Hi Alan, tell us about yourself, your background?
I was recognized as one of the “Top 50 Most Influential Chief Marketing Officers on Social Media” by Forbes. I have also been voted the American Marketing Association “Marketer of the Year” for both Content Marketing and Social Media Marketing. In addition, I have served as an Associate professor of marketing. I am an active blogger and frequent presenter on topics that help organizations develop marketing strategies and sales initiatives to power profitable growth.
I recently presented with the Albert Nelson Marquis Lifetime Achievement Award by Marquis Who’s Who. I have interacted with many of the world’s most respected brands, including; IBM, Cap Gemini, Teradata SAS Institute, NCR Corporation, and AT&T. But wait, there is more! I also have experience with startups, small businesses, and non-profit organizations with names not found on the international stage. I hold BBA and MBA degrees from Abilene Christian University.
Online commerce was booming in 2020, and so did consumer reviews. – How can brands better utilize this data to improve their customers’ experience?
Persuading is a universal activity, and it plays a role in everyone’s daily life. Just because marketers’ can get closer to customers with targeted marketing messages through the aid of sophisticated customer analytics tools doesn’t mean they need to persuade has gone away. In fact, it may be more important than ever. But you need to have a great narrative in order to shift the beliefs or behaviors of your targeted audience. You need to be able to wrap your persuasive content in a way that builds trust, presents logic, and tugs at the emotions.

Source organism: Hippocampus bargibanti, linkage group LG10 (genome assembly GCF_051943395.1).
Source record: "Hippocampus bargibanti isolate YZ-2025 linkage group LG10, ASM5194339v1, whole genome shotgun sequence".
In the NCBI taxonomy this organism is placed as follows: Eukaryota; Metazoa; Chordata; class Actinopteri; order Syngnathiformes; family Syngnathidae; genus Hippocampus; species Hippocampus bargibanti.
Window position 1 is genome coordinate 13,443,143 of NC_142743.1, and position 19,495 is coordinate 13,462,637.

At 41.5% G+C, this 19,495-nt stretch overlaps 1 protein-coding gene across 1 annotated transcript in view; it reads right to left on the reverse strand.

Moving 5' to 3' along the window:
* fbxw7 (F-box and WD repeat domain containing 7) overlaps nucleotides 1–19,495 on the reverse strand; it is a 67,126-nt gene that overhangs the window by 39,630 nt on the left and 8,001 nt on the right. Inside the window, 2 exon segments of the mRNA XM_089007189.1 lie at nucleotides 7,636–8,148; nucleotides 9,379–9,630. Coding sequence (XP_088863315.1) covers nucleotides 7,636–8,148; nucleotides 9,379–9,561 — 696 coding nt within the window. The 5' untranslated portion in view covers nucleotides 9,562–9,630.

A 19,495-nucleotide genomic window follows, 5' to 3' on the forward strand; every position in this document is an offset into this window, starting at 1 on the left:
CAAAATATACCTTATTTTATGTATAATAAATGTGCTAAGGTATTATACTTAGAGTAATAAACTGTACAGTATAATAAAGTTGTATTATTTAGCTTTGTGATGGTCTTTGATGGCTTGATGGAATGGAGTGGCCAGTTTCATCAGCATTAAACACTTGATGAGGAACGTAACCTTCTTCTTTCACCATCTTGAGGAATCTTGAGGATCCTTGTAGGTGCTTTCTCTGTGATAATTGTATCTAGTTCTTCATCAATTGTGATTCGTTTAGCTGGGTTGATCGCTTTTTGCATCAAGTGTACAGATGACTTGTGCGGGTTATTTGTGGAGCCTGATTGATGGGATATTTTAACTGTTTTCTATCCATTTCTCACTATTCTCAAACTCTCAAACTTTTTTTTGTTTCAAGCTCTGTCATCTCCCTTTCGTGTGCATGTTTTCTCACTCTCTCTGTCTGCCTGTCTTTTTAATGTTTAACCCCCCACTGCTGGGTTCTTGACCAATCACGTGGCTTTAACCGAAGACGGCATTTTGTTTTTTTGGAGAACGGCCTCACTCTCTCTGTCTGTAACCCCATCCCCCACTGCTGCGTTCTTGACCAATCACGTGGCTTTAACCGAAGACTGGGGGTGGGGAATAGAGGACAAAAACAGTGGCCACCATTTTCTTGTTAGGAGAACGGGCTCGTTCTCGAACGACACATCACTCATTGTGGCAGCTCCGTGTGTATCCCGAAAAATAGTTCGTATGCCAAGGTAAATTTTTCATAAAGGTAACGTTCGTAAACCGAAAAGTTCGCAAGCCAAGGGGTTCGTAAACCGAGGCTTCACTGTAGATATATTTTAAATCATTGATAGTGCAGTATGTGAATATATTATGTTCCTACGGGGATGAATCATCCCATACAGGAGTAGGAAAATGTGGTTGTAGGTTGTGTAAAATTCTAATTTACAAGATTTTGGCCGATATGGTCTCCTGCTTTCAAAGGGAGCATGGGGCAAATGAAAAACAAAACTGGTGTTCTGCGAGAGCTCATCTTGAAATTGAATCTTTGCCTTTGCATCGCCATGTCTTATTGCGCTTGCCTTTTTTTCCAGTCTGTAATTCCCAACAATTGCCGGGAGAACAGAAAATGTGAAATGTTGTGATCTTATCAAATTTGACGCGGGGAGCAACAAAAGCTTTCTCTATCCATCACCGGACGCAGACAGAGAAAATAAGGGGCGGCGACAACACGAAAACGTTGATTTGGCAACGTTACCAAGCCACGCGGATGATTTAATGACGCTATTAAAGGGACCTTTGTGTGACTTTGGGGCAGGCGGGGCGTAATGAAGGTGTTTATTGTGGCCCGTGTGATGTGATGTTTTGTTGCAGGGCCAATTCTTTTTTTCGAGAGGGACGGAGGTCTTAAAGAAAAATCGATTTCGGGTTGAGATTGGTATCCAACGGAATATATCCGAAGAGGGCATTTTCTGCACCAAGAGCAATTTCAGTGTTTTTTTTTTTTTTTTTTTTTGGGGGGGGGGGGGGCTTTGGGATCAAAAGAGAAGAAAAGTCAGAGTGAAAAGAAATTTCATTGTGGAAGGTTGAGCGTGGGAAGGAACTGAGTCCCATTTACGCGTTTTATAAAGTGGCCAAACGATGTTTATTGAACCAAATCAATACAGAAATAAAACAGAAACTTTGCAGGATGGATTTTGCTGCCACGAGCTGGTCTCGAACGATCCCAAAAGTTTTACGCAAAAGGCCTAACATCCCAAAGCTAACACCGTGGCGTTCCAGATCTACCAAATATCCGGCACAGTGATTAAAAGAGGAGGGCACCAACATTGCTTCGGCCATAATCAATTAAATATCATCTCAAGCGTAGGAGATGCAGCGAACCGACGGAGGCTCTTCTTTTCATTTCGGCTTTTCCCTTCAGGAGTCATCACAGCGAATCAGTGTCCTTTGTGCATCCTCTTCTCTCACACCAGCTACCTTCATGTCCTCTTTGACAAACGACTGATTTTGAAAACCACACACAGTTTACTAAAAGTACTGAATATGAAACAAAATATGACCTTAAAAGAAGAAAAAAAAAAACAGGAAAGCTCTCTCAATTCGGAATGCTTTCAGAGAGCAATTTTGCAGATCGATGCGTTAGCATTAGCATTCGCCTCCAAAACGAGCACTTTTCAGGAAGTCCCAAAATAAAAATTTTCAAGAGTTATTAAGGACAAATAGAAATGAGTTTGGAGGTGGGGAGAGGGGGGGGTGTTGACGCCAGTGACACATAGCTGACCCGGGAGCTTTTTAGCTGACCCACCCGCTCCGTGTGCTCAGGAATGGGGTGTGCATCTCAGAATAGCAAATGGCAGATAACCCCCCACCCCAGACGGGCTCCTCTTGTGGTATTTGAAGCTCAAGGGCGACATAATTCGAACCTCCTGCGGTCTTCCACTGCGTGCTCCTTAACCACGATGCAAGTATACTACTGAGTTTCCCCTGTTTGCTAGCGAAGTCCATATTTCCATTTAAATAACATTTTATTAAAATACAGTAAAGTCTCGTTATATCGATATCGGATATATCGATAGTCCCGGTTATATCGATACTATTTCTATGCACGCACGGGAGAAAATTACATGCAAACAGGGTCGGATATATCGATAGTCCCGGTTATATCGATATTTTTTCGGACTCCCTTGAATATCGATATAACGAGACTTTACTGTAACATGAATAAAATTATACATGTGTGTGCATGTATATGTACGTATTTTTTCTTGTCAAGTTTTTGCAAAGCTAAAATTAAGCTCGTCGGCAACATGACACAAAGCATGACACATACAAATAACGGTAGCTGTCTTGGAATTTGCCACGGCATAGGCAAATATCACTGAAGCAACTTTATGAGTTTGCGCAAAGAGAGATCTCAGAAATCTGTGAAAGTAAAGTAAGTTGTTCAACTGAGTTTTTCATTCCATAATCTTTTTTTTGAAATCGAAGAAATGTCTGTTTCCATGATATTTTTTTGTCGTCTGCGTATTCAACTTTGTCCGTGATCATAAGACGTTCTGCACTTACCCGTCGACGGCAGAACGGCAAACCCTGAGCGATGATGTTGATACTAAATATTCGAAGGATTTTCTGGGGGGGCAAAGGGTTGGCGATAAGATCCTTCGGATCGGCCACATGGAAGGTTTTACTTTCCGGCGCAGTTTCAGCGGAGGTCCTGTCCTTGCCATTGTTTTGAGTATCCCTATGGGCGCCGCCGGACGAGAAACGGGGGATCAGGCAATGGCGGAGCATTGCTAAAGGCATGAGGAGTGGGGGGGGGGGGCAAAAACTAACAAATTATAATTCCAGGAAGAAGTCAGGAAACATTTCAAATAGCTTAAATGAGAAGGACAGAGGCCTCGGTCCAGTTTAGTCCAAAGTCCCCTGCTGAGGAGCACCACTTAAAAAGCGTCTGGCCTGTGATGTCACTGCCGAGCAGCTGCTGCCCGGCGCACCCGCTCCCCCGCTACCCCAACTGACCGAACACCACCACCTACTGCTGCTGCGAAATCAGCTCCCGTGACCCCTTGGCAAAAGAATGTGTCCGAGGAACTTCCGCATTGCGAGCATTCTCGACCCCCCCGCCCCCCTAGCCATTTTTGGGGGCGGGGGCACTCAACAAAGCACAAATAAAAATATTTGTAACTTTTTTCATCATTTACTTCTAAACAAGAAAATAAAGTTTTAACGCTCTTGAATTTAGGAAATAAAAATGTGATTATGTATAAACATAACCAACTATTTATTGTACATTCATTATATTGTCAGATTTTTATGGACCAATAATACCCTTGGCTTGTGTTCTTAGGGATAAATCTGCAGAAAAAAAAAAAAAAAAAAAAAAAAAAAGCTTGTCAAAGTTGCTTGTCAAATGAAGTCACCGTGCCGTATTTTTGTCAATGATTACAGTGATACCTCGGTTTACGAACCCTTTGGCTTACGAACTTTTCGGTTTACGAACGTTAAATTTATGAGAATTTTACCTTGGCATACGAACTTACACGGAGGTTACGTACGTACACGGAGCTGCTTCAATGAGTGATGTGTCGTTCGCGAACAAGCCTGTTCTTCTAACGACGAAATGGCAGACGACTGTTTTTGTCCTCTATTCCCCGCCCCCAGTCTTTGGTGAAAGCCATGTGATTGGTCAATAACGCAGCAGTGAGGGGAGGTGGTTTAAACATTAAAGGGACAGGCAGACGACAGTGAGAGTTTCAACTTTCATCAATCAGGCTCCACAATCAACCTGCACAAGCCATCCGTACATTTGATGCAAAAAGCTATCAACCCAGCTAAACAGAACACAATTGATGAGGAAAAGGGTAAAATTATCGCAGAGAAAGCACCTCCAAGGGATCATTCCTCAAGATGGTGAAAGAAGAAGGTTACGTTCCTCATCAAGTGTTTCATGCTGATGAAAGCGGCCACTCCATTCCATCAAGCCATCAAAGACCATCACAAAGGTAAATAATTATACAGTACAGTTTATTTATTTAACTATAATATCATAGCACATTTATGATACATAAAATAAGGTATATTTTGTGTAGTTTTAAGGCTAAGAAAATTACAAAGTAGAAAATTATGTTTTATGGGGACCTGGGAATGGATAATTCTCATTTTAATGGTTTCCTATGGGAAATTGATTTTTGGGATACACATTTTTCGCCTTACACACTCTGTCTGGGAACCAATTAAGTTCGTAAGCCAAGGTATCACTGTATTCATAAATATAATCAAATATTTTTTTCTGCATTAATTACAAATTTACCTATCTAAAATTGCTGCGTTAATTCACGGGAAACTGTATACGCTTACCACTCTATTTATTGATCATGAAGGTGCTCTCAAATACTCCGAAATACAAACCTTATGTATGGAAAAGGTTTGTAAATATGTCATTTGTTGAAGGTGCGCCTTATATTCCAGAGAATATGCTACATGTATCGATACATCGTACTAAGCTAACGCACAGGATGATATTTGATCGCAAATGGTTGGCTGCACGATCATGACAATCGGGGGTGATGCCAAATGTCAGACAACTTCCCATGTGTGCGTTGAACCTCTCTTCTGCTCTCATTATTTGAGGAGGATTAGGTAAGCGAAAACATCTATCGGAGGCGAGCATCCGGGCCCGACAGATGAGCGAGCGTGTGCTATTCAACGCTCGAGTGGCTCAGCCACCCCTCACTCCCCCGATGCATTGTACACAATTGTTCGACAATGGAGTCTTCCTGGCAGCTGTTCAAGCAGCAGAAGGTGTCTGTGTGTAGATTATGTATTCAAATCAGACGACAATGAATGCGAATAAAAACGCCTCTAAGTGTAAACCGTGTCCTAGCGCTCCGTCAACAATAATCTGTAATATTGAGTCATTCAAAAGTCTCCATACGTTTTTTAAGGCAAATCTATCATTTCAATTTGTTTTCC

What is one element that must always be considered when working on a CXM (customer experience management) strategy?
One thing that helps is to develop a greater sense of empathy. In business, that is frankly kind of tough because we are schooled that it is a competitive, dog-eat-dog world. We fake it in order to make a customer think we are engaged and really want to deliver a great customer experience, but we are not really feeling empathic, are we? I believe having an empathetic spirit is one of the best things a marketer can do. Really think about things for a second, through the eyes of the person on the other side of the desk. What are they really going through today, and how can I help?
Do you think personalization and customer-centricity are going to become increasingly more relevant in the coming year? How so?
If that does happen, it will not be through technology. For several years now, there has been a lot of research and conversations between the CMO and the CIO. The number of applications related to CX which impacts IT infrastructure has skyrocketed, so that has necessitated a lot of conversations between the CIO and the CMO. But here again, I will point back to empathy. Better listening skills through training are what is needed concerning CX.
What are some of the ways companies can strive to eliminate the CX Gap?